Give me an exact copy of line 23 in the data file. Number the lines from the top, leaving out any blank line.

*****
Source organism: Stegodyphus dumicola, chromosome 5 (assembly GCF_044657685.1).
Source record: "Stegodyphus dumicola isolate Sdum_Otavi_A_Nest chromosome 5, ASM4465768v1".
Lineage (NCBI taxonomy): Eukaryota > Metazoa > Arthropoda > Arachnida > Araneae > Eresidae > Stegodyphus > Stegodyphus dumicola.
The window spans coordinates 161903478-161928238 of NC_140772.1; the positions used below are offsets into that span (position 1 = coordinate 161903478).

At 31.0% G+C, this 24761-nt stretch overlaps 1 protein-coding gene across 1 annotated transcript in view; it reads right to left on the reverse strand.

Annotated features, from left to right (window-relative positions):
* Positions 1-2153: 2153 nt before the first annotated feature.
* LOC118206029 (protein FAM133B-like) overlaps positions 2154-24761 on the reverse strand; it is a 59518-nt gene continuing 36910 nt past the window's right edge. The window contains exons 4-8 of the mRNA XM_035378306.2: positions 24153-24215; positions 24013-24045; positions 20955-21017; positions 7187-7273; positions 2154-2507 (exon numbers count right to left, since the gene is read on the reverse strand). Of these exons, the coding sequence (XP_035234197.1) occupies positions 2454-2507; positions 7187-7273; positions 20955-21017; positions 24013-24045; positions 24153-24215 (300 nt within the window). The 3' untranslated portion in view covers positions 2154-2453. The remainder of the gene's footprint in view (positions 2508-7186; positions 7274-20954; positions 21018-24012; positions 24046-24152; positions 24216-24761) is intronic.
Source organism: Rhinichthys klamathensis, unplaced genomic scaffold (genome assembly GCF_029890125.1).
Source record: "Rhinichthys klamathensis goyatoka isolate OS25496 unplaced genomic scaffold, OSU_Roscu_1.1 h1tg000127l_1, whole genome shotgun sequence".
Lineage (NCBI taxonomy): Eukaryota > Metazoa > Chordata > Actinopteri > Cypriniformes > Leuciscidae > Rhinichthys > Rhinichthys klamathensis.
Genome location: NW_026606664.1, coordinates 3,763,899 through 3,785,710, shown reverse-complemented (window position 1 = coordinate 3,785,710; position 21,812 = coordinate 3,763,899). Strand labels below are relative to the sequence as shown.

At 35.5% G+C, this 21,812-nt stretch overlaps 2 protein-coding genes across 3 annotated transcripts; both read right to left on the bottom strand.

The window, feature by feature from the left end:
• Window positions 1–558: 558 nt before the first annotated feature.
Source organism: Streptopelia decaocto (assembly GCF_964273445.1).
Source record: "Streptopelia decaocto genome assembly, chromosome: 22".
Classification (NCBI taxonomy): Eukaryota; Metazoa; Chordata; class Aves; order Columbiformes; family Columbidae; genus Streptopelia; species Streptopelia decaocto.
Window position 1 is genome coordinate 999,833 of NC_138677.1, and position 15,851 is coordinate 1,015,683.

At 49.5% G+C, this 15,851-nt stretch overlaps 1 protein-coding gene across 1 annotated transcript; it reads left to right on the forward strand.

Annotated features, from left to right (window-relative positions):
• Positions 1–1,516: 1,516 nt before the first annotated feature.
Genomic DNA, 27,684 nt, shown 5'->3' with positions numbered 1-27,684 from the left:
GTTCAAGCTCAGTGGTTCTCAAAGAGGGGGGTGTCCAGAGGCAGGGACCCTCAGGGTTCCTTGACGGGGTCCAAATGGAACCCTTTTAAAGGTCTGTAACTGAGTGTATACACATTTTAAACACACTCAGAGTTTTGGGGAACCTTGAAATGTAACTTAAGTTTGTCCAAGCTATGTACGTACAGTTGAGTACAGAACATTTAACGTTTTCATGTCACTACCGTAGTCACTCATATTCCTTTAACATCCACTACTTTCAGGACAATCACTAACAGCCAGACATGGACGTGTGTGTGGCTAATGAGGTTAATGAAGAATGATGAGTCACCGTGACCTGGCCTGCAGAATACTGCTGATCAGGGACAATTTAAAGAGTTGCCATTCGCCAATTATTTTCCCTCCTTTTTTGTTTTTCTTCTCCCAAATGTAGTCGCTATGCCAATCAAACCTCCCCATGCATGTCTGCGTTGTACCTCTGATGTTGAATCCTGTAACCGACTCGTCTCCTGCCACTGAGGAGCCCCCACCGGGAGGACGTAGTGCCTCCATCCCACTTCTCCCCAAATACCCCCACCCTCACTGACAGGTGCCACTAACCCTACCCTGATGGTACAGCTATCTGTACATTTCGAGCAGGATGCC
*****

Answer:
Genomic DNA, 27,684 nt, shown 5'->3' with positions numbered 1-27,684 from the left: